Center for Manufacturing Innovation
4. February 2015
Santa Monica, California's Brooks + Scarpa headed south of the border to carry out an industrial building with the firm's signature emphasis on sustainability and bold design. Most striking are the perforated skin and jagged roofline, which filter light and views, bring in plenty of north light, and reference the surrounding natural features. The architects answered a few questions about the project.
Please provide an overview of the project.
Metalsa SA began as a family-owned company, founded by Guillermo Zambrano Gutierrez in 1956 that manufactures chassis and structural body components worldwide for a variety of heavy trucks and pickups in facilities located in the USA, China, Japan and India. Today the company has manufacturing facilities located around the world and boasts several major automotive corporations as their clients, including Ford and Toyota.
Site: Located in Mexico’s Research Park for Technical Innovation (PIIT), a science and technology park, which is a partnership between government, universities and the private sector to seek economic growth through technical innovation. The 1,000-hectare campus is host to more than 50 research centers devoted to R&D as well as the development of technology innovation in nanotechnology, biotechnology, mechatronics and advanced manufacturing, information technology, clean energy and advanced materials development.
Program: Master planning for a 5,000-square-meter (53,800-sf) research lab, office and industrial testing facility serving an automotive industry client who designs and manufactures automotive and heavy truck chassis. The first phase encompasses a total of 15,500 square feet, including 5,500 square feet of office space and 11,000 square feet of research labs and warehouse space for testing and developing prototypes. The second phase consists of an additional 5,500 square feet of office space and 34,000 square feet of research labs and warehouse space.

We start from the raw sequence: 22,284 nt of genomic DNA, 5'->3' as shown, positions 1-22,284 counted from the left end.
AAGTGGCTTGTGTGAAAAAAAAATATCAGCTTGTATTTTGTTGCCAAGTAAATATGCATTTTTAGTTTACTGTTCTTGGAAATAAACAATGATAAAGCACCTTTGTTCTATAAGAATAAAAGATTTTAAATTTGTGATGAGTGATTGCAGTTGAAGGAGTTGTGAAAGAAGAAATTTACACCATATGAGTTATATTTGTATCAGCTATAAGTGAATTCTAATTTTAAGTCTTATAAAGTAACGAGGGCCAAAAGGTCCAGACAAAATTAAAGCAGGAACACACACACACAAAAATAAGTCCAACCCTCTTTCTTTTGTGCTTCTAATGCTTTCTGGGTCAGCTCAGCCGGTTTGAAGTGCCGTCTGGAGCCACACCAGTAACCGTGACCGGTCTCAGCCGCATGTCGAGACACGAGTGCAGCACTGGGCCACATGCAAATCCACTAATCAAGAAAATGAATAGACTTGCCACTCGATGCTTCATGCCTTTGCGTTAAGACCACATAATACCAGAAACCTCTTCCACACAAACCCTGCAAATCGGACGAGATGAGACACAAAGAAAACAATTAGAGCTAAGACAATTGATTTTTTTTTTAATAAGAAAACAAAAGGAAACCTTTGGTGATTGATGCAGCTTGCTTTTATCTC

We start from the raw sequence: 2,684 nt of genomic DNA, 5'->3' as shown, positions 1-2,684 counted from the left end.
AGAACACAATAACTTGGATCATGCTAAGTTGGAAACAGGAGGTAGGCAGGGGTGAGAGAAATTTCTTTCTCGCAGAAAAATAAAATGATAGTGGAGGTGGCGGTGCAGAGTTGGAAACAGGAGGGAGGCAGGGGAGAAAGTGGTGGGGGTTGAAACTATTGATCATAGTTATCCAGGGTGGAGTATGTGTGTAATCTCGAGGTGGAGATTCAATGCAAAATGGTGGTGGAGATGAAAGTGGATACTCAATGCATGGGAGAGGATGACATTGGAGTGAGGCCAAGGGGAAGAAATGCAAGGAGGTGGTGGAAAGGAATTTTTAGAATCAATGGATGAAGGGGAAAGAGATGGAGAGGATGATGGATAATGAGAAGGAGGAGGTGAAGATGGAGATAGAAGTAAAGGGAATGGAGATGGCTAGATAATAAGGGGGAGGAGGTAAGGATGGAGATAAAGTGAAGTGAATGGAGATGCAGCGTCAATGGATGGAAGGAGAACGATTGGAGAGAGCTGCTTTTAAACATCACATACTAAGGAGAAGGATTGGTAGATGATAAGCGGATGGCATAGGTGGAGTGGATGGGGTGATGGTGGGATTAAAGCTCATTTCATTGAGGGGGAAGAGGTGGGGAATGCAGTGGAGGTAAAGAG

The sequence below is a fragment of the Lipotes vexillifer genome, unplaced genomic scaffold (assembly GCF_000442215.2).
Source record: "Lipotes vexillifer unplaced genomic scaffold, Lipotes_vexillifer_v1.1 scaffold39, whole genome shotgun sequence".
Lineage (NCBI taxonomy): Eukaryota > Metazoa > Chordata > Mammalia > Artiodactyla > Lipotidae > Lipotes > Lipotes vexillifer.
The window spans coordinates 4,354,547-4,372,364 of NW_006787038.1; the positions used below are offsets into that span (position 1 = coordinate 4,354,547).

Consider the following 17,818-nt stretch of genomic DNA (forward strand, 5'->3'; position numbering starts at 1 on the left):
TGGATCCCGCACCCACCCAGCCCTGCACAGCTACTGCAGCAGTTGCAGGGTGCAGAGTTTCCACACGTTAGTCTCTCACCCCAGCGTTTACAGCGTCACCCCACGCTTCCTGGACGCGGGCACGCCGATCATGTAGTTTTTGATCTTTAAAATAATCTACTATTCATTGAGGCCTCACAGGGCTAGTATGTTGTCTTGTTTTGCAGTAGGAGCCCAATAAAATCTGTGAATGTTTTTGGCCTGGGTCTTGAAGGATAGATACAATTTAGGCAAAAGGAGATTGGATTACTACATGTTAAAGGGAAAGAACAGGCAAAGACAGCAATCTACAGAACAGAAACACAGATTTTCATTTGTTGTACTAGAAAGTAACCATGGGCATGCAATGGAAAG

Programmatically, the building is divided into two volumes – warehouse/labs and offices functions. The upper story of the offices cantilever over the lower story to the west and is clad in a highly perforated metal skin and is the main entry facade. The lower story is mainly glazed and open to reveal portions of the research laboratory, machine room and other industrial functions not requiring visually security. From the exterior, the warehouse appears to float lightly over the mechanical and intellectual heart of the program, reversing the notion that an industrial building should be solid and protected. Rather, the building seems very open and is intended to feel vulnerable revealing parts of its inner program to public view.
The main entry of the building is located at the northwest corner under the cantilevered volume. It is flanked by a sunken garden to the north, which is overlooked by the surrounding offices. The garden connects to the adjacent water reclamation wetland for the entire PITT campus. A large operable door located off the entry in the main public space opens to the garden outside.
What are the main ideas and inspirations influencing the design of the building?
Industrial buildings of this type are rarely a model for workplace innovation. They are typically a direct, and often nefarious programmatic response to the function inside with little consideration for the occupants needs. The approach to this project was to preserve the integrity of a high bay industrial facility and program, while providing a model environment for the users and visitors.